ROGERS PARK — The vacant lot with a storied past at Howard Street and Ashland Avenue could finally be redeveloped after the city issues a request for proposals "in the near future," officials said.
The lot, formerly the site of Lerner Newspapers' printing operations, has sat empty for years as tumultuous ownership and environmental contamination marred the property.
Now that the city has owned the property since December 2012, it's looking for a developer to build a mixed-use structure that would include retail, commercial and residential spaces.
"It would change everything," said real estate broker Rich Aronson, who has a Howard Street office next door to the lot. "I call this the jewel on the Far North Side of the city."
Aronson said a high-rise development with 300 mixed-income units would have a "ripple effect" on a downtrodden Howard Street and the rest of Rogers Park.
The City Council is expected to approve a zoning change next week that would allow a higher-density development. Then — "in the near future," said Ald. Joe Moore (49th) — the city plans to issue a request for proposals for the lot.
The city tried to find a developer through an attempted eminent domain acquisition before — in 2006 — and no one showed interest, Moore said.
"I believe the market is better now than it was in 2006, but it may not be ready to support the kind of development that the neighborhood would want to see," he said.
While the city shops for a developer, Moore said the lot would be set aside for a community-focused use, which he plans to announce by the end of the month.
Before the city bought the property for $900,000, using some tax increment financing money, the 1-acre parcel was acquired in 1992 by the same development team that built the Gateway Centre shopping plaza at Clark and Howard streets.
One of the partners was John Terzakis of the Burrell Restaurant Corp., which retained ownership of the property until a foreclosure in 2010.
Terzakis had planned to develop a mixed-use retail, condominium and town home development on the property. But he was later convicted for his role in a $25 million Ponzi scheme, according to media reports, and the development plan fizzled along with his company and the nation's real estate market.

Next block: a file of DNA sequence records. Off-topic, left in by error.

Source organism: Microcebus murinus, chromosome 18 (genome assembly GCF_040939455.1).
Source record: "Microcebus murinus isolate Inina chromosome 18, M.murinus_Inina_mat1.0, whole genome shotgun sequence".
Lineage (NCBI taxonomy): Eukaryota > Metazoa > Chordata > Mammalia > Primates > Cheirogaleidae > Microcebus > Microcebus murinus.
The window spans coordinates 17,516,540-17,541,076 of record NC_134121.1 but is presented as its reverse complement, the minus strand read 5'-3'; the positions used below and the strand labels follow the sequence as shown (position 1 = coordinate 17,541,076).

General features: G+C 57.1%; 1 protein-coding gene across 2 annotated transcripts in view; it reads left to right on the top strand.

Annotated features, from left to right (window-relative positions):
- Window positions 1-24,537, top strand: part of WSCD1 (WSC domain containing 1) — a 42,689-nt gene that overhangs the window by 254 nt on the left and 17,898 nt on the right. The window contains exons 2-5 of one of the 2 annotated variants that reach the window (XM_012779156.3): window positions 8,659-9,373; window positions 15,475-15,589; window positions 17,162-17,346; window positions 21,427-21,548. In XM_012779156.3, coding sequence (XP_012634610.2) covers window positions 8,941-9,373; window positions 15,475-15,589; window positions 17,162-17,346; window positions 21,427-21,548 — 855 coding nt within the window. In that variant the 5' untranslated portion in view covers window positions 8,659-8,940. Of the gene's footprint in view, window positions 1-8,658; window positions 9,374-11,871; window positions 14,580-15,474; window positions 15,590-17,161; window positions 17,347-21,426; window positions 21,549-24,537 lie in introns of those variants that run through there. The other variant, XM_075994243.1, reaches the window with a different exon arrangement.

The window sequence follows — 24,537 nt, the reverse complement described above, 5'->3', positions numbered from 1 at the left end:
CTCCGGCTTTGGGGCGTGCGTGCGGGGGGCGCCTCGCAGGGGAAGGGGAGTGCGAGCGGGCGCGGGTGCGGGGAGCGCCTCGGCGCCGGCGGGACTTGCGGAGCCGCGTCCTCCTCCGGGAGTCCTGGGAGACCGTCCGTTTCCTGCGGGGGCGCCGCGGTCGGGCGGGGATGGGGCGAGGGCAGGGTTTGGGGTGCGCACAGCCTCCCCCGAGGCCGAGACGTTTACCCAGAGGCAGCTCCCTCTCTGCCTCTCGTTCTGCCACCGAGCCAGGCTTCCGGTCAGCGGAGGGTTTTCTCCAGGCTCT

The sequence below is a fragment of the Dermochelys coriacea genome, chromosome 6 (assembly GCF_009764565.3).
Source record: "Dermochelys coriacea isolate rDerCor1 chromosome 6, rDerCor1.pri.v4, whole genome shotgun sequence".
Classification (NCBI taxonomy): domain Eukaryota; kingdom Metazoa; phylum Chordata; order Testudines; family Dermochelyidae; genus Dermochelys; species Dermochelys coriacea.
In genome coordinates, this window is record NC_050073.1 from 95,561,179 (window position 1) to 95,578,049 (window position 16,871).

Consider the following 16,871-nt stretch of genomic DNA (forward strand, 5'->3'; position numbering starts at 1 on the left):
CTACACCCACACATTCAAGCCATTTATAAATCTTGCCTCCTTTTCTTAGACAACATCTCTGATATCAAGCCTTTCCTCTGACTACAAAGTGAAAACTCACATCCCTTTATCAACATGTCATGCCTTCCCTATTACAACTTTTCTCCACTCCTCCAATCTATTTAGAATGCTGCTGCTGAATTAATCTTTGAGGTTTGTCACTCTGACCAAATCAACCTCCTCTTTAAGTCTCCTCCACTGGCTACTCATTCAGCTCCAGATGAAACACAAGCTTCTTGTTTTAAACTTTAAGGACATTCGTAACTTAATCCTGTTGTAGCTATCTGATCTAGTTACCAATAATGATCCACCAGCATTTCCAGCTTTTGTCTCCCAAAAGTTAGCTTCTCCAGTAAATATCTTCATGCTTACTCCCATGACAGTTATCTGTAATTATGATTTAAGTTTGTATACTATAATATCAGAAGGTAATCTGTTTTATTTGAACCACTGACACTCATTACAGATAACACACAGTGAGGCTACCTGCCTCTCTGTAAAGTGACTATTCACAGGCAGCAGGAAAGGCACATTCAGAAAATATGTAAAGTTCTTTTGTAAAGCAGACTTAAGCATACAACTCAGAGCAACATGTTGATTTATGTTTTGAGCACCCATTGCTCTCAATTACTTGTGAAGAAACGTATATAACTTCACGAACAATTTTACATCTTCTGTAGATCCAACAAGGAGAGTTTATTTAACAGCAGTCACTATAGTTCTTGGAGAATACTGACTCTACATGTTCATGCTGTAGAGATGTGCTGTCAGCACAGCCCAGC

Since then, neighbors have attempted to band together to launch an urban farming incubator at the site. But complicating any type of development, the Illinois Environmental Protection Agency forced a cleanup of the property due to environmental hazards after the demolition of Lerner's building.
The site was fully cleared of environmental hazards in October 2012, according to agency documents.
Now the only thing the city needs is an interested developer.
Although some affordable housing would be "part of the mix," Moore said, the development should consist mostly of market-rate units.
"The goal is to bring more people in the area with disposable income who would help spur economic development on the Howard commercial strip," he said.
Michael Luckenbach, a longtime real estate broker who has lived north of Howard Street since 1975, agrees.
"That needs to be developed," said Luckenbach, 70, who said he remembers a time when Howard Street was a vibrant commercial strip. "That’s too prime an area."
Even though there have been modest investments in the area, Luckenbach said the right kind of development on the property could be just what Howard needs.
"Man," he said, "what a boost that would be for the area."